Article of the Month

My Life is My Message - Foundational Habits of Stephen Melnick
By Stephen Melnick

My purpose in sharing this with other people is to hope that others may benefit from looking at how I have created up to 3 hours a day of time to myself to enjoy things that I truly doing and do productive activities I might not find the time to do. I find after I complete my early morning schedule that no matter what awaits me afterwards I am better prepared for it. There is a feeling of wholeness and completeness and I am ready to deal with my family and/or work situations and/or life situations.


I hope by looking at how I have been able to implement changes that you will get some ideas or motivation to create your own foundation habits. For each of us, our life is our message. So what are the rules you live by and what is your message?


My clients' favourite reply is "I do not have the time". I would like to do an exercise program but I do not have the time because I am too busy. It is too hard for me to make changes. This is almost the same reason (excuse) most people make for not implementing a change or a goal.Yet the average American spends almost 5 hours per day watching television (average 34 hours a week 1). The average American over 65 watches an average of 48 hours per week of television. Why it's practically a full time job!


Ultimately we have to make the time to do the things which are important to us. Somehow successful people always find a way to create the time to do things and other people just get stuck in habits that either they are unable or unwilling to change. One of my favourite quotes on time is from Earl Nightgale:

"Don't let the fear of the time it will take to accomplish something stand in the way of your doing it. The time will pass anyway; we might just as well put that passing time to the best possible use."

Earl Nightingale

For myself, I do not enjoy watching any television. During my childhood I came from a home where the television was on from early in the morning to late in the evening. By getting up earlier I know I will have the opportunity to do activities which a are meaningful and productive for me.


One of the most important lessons I learned in life is the need to get up early and start the day out right for me. I usually get up at between 4am and 5 am. Bedtime is usually between 10pm and 12 midnight. I do not take naps or take rests. Using the schedule below I get 3 very special hours to myself everyday. I find this time alone invaluable and the meaning and enjoyment I get out of my time alone cannot be described in words.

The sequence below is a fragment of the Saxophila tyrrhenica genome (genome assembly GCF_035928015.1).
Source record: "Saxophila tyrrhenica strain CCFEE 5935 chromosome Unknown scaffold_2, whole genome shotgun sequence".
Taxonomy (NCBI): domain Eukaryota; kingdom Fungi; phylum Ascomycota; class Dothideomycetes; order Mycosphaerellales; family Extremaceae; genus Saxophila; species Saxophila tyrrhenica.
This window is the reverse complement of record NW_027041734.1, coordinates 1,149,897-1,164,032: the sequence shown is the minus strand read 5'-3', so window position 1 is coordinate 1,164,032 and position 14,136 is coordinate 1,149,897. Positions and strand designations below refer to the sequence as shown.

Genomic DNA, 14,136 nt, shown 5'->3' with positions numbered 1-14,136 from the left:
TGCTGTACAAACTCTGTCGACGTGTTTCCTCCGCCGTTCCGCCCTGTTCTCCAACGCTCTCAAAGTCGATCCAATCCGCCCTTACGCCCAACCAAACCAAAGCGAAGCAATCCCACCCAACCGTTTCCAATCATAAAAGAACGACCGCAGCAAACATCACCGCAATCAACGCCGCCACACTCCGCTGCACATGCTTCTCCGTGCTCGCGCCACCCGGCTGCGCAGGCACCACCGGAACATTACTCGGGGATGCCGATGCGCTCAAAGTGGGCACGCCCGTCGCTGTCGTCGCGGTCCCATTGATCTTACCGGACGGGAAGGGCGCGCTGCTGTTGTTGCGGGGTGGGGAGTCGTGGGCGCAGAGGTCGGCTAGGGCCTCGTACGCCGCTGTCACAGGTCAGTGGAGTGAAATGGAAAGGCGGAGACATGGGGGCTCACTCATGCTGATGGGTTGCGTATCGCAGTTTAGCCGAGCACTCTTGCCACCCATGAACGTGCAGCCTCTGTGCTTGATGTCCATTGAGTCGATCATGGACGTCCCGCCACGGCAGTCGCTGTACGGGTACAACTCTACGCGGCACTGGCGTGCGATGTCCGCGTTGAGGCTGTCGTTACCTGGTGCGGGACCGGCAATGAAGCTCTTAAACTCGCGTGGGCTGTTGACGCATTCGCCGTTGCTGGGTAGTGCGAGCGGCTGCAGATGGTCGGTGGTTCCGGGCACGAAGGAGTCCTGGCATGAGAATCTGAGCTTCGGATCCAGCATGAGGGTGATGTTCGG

I usually make small rule changes and implement the changes over a 30 day period so they become a habit.


Foundation points of my life


1. Get up between 4 and 5am

2. Morning meditation (1 hour)

3. Morning stretching (15 - 30 minutes). Started after age 50 - not able to run without the stretching. Stretching also helps deepen the meditation.

4. Green smoothie for breakfast, and left over smoothie taken to work and sipped throughout the day. This has taken the place of coffee for me and helped to kick the caffeine habit.It also is the foundation of my diet.

5. Run 3 times per week regardless of the weather or where I am . I run between 45 minutes and 1 hour per training session.

6. No Television shows. No news from the television

7. Watching a movie only allowed on Friday night, Saturday night or a holiday or vacation.

Each of the foundation points is a separate topic by itself and will be covered in future articles.


There are still foundation points I am working on implementing. Ultimately I want to get up at 4:00am daily 7 days a week. There are periods where I do get up at 4am daily but I have not been able to make this a permanent habit yet.


I also want to do 1 hour of creative writing daily for my websites and lectures. I find early in the morning is the best time for me to write because I am fresh and have my best ideas. I am working on implementing this goal.


That's it for this article,
Until next time,

Stephen


[1] David Hinckley, "Americans spend 34 hours a week watching TV, according to Nielsen numbers", New York Daily News, September 19, 2012, Section Showbiz